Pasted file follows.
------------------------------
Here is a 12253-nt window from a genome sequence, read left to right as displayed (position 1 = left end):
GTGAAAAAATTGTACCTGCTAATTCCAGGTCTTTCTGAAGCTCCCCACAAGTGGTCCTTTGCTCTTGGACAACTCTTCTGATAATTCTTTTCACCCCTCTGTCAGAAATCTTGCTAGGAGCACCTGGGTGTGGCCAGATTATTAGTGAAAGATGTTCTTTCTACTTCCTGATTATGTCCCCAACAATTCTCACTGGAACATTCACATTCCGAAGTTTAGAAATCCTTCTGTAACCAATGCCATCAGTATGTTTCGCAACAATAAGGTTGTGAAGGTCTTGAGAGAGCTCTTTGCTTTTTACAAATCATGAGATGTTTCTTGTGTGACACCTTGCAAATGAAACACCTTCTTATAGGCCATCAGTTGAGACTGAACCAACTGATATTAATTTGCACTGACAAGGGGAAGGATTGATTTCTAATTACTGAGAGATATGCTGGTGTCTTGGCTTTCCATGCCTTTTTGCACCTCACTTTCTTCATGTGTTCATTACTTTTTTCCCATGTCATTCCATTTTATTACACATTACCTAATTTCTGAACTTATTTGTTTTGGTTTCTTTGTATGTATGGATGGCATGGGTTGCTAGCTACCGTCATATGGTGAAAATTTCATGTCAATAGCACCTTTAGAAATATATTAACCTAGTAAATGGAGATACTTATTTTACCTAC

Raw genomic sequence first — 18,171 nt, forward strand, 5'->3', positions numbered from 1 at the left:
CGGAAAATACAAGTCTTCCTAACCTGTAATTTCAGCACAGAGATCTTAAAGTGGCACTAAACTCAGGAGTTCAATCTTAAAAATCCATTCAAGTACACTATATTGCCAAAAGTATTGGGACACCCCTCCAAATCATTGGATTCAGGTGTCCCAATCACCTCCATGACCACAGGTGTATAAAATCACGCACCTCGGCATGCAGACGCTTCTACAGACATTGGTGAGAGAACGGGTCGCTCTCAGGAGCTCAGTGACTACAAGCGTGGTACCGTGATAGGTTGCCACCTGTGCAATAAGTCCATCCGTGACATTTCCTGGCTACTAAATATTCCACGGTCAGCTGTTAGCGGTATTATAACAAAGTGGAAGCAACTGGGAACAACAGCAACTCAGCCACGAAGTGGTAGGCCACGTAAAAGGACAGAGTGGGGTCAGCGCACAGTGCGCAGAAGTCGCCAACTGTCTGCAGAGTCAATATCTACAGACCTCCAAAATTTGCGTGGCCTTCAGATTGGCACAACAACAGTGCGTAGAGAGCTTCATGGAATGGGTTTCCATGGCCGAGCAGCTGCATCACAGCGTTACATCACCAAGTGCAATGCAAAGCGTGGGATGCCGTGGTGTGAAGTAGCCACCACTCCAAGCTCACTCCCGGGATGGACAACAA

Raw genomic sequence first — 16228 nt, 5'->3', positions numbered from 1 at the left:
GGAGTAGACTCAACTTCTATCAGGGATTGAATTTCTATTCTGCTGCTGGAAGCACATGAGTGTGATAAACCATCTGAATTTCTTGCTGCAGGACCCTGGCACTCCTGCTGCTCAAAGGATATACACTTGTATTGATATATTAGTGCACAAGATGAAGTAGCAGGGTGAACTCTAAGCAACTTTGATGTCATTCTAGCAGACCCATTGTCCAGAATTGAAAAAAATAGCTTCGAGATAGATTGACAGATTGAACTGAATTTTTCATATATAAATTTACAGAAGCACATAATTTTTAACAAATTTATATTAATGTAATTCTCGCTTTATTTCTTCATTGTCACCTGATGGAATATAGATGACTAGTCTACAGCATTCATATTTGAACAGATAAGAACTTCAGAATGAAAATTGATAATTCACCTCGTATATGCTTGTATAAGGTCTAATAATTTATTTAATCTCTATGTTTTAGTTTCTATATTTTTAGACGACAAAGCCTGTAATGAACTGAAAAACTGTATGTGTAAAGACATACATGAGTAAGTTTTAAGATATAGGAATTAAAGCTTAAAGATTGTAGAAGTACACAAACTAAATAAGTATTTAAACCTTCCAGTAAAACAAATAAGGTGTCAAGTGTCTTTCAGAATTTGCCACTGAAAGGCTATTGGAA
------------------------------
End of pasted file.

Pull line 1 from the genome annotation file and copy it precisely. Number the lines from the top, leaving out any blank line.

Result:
Here is a 12253-nt window from a genome sequence, read left to right as displayed (position 1 = left end):